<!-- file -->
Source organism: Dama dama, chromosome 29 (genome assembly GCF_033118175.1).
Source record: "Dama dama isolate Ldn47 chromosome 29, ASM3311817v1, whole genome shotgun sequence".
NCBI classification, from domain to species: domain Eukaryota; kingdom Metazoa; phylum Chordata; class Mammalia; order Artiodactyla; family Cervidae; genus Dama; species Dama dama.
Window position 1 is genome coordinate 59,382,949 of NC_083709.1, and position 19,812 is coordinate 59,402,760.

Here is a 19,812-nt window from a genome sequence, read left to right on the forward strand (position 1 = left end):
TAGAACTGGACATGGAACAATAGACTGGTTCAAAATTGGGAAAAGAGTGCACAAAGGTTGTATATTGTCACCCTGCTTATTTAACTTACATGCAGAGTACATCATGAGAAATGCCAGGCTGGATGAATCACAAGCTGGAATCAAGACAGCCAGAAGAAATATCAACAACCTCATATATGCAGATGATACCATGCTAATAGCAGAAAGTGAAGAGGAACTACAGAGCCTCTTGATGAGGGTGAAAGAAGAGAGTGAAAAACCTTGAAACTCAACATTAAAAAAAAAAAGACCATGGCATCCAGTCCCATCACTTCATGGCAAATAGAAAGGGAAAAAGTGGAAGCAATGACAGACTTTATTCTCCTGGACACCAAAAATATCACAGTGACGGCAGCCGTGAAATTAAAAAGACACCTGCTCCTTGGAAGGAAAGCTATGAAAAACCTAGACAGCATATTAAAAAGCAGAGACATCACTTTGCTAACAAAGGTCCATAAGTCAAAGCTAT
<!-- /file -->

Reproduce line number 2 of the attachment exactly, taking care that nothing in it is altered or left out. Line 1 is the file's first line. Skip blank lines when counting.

Source record: "Dama dama isolate Ldn47 chromosome 29, ASM3311817v1, whole genome shotgun sequence".